Rays Bullpen is On the Clock



As I look up at the big clock on the kitchen wall, I can see the second hand moving fast and it instantly reminds me that the Tampa Bay Rays only have a few more days to actively pursue their Free Agents without any outside interference. The clock seems to be ticking faster by the moment during these first five days after the World Series before the Rays Free Agents officially become fodder for the rest of the Major League General Managers and scouts.

There are more than a few players from the Rays current 5-days hold list who will probably never wear a Rays uniform again, including such highly valued names as 2010 All Stars Carl Crawford and closer Rafael Soriano. Two biggest names at their respective positions that should in all likelihood leave the Rays roster this Winter.

There are other who will also garner attention from all over the Majors after the 5-day grace period like former First Baseman and power option Carlos Pena, 2010 surprise RP Joaquin Benoit, plus relievers Grant Balfour and Randy Choate could harbor another home stadium in 2011.

But the Rays have five days, or a total of 120 hours to actively talk back and forth with their Free Agents before they are officially released to also have talks with the rest of the MLB mob. Five days really is not a long time to trade numbers back and forth and try to finalize a deal, but it is enough time for the Rays front office to make an impression on if they are actively seeking a return, or willing to watch their former players mosey on out to greener monetary pastures.

There were two more names thrown into the mix recently as the Rays decided to decline the team options on Rays reliever Dan Wheeler and utility player Willy Aybar. The move was considered a financial move to possibly save the club almost $ 2 million dollars by buying out the pair, then talking to them as a Free Agent (Wheeler), or a still arbitration eligible player (Aybar). Wheeler has expressed a desire to remain with the Rays for 2011, but it will have to be at a bit of a discount from his $ 4 million option.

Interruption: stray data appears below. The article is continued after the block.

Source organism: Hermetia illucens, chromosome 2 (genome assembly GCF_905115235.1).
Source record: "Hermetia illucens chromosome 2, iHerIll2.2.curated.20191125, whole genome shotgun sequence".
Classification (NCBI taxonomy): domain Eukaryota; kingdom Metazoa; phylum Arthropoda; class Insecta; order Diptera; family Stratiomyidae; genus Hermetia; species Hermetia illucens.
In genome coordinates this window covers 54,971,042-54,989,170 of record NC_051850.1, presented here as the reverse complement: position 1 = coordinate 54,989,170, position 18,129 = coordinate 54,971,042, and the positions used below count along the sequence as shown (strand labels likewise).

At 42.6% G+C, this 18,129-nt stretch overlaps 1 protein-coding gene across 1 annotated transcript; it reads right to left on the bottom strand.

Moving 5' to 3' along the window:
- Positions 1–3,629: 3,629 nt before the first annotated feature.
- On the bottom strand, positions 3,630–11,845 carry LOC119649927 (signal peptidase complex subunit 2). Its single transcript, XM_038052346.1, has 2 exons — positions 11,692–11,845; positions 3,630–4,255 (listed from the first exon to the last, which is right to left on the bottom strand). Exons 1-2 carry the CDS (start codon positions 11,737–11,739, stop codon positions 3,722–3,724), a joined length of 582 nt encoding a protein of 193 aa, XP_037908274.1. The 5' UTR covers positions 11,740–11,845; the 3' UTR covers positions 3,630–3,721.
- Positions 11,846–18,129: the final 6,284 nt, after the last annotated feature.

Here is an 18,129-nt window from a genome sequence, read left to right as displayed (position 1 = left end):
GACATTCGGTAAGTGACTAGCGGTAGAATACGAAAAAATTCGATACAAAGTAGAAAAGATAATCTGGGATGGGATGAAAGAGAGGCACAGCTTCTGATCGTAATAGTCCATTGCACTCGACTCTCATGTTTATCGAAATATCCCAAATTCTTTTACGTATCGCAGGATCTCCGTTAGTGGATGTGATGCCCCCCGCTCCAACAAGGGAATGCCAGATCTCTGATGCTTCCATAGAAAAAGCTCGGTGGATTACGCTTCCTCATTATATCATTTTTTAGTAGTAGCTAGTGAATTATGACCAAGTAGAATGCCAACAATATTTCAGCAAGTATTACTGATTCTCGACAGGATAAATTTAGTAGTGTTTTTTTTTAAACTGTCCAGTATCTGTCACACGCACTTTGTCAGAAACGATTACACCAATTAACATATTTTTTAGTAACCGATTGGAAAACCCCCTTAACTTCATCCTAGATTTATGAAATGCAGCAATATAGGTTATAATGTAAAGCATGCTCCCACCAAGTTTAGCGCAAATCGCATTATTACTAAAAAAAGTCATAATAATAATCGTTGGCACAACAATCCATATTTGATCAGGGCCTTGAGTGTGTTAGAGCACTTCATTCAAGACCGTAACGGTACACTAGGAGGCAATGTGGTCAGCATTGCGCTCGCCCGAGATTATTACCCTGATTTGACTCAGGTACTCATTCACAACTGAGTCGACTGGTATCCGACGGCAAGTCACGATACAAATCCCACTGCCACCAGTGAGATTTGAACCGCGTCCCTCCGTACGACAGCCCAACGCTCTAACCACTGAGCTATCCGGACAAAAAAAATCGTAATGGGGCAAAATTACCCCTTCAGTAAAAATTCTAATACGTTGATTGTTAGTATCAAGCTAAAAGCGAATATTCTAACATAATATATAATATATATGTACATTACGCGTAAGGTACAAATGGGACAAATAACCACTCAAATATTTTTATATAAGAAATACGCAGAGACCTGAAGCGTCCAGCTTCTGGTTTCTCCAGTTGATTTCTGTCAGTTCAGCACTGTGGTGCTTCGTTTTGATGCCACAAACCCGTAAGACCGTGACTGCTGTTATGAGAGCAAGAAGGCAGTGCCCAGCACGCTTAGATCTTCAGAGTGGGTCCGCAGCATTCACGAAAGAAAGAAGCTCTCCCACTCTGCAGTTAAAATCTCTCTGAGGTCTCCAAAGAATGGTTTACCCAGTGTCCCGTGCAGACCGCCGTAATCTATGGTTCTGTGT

Basically right now, the Rays Bullpen bench has been stripped almost bare with only Andy Sonnanstine, who is arbitration eligible for the first time this Winter the only player currently with any extended relief appearances. Sure there is still Mike Ekstrom and rookie southpaw Jake McGee who are still on the Rays 40-man roster, but beyond this trio, the rest of the Rays Bullpen is either heading towards the Free Agent market or already been released by the Rays (Lance Cormier). Right now the Bullpen is the biggest position of transition for the Rays this Winter.

Right now the Rays entire sixth through eighth inning options are within a few days of actively finding another pitching spot for 2011 unless the Rays decided to actively pursue any of them. In a perfect world I would love to see the Rays try and keep Benoit, Balfour, Choate and possibly Wheeler to bring some form of veteran stability to the Rays 2011 Bullpen. I would however personally hope that the Rays do not actively engage in discussion with reliever Chad Qualls who is also set to become a Free Agent soon.

Currently this drastic change within the back part of the Rays pitching game has to have more than a few fans sweating bullets, but there are loads of viable options that will soon be available to the Rays, but at a cost.

Every time you bring in a new pitcher to the Rays system there is always the possibility of them not adapting to the Rays pitching game plan and becoming a liability. That is why I am hoping the Rays at least think long and hard about the quartet of Benoit, Wheeler, Balfour and Choate before releasing them to the rest of the salivating masses in the MLB.

There is the underlying huge question mark concerning returning leftie J P Howell’s effectiveness, and the possibility that the Rays could decline him arbitration possibly this off season to set another storm into motion. Combined with Howell’s uncertainty plus the youth and inexperience of McGee, it might not be a huge leap to consider Choate as a viable option for 2011 at least until the two question marks are answered.

It might be unorthodox for the Rays to possibly carry three left-handers in their Bullpen, but would it be more of a disaster to count on the two question marks totally with only minor leaguer southpaw R J Swindle in the Rays system as a back-up plan.


The addition of retaining Balfour and Wheeler would give valuable experience and proven set-up power and abilities to a new Rays Bullpen. Balfour seemed to come into his mown after returning from the DL (thanks again Jim Hickey) in September to post some of his best outings of the season.